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I. Nelson Rose

I. Nelson Rose
Professor I Nelson Rose is recognized as one of the world’s leading experts on gambling law. He is a consultant and expert witness for federal, state and tribal governments and industry. He is the author of Internet Gaming Law (1st & 2nd editions), Blackjack and the Law and Gaming Law: Cases and Materials.

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MasterCard Wins Hollow Victory

19 Sep 2004

By I. Nelson Rose

MasterCard and Visa recently won a major victory in the Court just below the U.S. Supreme Court, declaring that they could not be sued for being involved with Internet gambling. Yet these and other credit card companies, and the banks that issue the cards, have announced that they are abandoning this extremely lucrative market.

No one likes to be sued. But the suits brought against MasterCard have not been for innocuous breach of contract. Instead, the complaints allege RICO, Racketeer Influenced and Corrupt Organizations.

Imagine having to explain to your children that, "No, my company does not collect credit card debts like the Sopranos."

The RICO Act adds injury to the insult of being declared a racketeer in the form of triple damages. More scary are RICO's criminal penalties. The government can throw you in prison and take everything you purchased with tainted money.

Although the credit card companies have been winning most of their lawsuits, the wins are not clean.

In the latest decision, the U.S. Fifth Circuit Court of Appeals agreed with the trial judge that, given the facts alleged, MasterCard and Visa could not be sued for allowing their cards to be accepted by Internet casinos.

But the plaintiffs' lawyers made mistakes that could be fixed.

The case involved numerous class action lawsuits from around the country. The trial judge ordered the plaintiffs to choose two test cases, to see whether the RICO claim was any good. This meant that potentially millions of players were represented by two typical individuals.

For some reason, the lawyers chose Larry Thompson of Kansas and Lawrence Bradley of New Hampshire.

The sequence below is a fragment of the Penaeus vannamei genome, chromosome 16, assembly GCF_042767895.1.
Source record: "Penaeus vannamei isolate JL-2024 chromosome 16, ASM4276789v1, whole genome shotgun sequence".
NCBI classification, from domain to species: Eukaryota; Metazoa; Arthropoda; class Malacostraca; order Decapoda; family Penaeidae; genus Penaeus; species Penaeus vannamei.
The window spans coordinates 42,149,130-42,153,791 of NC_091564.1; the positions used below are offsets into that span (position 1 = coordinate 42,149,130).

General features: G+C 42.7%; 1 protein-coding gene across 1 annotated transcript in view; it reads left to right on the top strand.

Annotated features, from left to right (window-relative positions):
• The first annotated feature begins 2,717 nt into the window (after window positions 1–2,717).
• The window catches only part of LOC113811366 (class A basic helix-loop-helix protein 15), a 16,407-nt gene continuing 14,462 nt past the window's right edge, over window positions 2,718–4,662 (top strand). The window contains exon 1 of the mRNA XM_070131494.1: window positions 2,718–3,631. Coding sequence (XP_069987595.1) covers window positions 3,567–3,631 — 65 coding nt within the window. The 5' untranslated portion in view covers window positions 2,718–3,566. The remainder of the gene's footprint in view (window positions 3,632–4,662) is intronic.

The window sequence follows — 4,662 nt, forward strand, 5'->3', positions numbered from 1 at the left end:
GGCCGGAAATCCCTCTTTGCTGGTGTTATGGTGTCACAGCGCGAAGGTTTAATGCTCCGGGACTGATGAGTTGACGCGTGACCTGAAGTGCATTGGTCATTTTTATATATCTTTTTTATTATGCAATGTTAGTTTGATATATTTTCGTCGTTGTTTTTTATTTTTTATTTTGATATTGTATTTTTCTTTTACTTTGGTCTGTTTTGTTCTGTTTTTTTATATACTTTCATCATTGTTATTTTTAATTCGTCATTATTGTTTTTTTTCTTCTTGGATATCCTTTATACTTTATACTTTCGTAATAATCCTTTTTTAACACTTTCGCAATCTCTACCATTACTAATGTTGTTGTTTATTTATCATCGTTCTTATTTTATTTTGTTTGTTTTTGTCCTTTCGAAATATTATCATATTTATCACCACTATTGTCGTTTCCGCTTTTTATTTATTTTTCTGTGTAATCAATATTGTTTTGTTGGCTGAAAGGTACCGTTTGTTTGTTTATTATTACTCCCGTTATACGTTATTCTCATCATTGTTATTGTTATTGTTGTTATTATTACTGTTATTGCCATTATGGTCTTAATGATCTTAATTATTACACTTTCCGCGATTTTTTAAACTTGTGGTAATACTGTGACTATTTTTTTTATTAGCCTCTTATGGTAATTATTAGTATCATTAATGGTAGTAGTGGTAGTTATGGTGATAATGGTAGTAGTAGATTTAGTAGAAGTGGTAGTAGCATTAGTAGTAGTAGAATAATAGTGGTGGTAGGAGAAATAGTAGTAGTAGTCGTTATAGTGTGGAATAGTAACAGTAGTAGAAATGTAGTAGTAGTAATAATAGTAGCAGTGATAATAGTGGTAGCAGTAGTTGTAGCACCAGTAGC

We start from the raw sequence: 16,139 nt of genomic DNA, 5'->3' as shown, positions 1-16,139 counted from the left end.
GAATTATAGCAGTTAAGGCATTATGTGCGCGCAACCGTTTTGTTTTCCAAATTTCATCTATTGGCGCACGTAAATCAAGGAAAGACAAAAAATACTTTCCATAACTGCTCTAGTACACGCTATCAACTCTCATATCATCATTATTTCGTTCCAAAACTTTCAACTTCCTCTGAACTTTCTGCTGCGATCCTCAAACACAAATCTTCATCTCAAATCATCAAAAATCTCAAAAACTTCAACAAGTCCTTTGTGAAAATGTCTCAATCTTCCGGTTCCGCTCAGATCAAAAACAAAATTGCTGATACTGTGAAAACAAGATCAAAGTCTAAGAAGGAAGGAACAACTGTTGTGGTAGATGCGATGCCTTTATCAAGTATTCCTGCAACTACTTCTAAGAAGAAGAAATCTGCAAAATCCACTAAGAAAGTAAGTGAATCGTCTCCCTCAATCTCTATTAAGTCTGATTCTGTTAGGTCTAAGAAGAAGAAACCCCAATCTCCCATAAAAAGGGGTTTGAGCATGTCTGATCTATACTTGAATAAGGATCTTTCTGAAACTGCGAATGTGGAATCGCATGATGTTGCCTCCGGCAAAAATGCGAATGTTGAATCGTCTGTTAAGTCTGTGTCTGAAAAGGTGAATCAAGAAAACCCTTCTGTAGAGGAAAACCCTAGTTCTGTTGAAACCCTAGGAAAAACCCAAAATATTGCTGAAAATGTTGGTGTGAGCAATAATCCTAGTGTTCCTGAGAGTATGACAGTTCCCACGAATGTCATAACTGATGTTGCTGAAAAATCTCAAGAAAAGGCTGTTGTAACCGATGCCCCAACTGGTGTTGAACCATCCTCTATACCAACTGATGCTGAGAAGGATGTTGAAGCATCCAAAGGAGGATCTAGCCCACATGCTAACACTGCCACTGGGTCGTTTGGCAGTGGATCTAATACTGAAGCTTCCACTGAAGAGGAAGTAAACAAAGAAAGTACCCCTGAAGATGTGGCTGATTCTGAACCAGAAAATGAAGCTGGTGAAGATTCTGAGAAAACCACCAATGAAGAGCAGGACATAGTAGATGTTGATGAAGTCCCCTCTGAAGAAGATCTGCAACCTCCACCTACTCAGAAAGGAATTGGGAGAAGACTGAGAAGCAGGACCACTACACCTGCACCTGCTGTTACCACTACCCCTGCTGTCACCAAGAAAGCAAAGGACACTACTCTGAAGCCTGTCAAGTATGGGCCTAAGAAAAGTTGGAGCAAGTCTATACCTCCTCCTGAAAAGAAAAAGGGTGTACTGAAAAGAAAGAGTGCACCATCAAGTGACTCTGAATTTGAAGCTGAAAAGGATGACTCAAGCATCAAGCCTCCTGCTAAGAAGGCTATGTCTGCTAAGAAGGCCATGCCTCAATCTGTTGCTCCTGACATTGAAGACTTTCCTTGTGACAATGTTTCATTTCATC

RICO requires proof that the defendants violated certain federal laws or any state felony anti-gambling law.

Illegal gambling in Kansas and New Hampshire is almost always a misdemeanor, not a felony.

Kansas does make it a felony to set up or collect an illegal bet. But the involvement of the credit card companies ended before the first bet was made.

New Hampshire was an even worse choice. The lawyers alleged violations of civil statutes, which were not even misdemeanors, let alone felonies.

The plaintiffs' lawyers could have still won, if they proved a violation of federal anti-gambling laws. The Wire Act, for example, prohibits gambling businesses from knowingly using an interstate wire to transmit "bets or wagers or information assisting in the placing of bets or wagers on any sporting event or contest." The statute also uses the phrase "bets or wagers" without adding "sporting event."

The MasterCard decision is important because the Court held that the Wire Act is limited to sports bets. Thus, under federal law, as it is now written, Internet casinos and lotteries are legal.

Plaintiffs' lawyers had again made a terrible mistake. Not once did they allege that either Thompson or Bradley, who gambled for years online, ever bet on a sporting event.

The case had other weaknesses. But it is easy to see why credit card companies are uneasy. There are states which make illegal gambling a felony.

And next time, the plaintiff will be someone who is happy even when his team loses, so long as it beats the spread.

Copyright 2003, all rights reserved worldwide Gambling and the Law® is a registered trademark of Professor I Nelson Rose, Whittier Law School, Costa Mesa, CA

This article is provided by the Frank Scoblete Network. Melissa A. Kaplan is the network's managing editor. If you would like to use this article on your website, please contact Casino City Press, the exclusive web syndication outlet for the Frank Scoblete Network. To contact Frank, please e-mail him at

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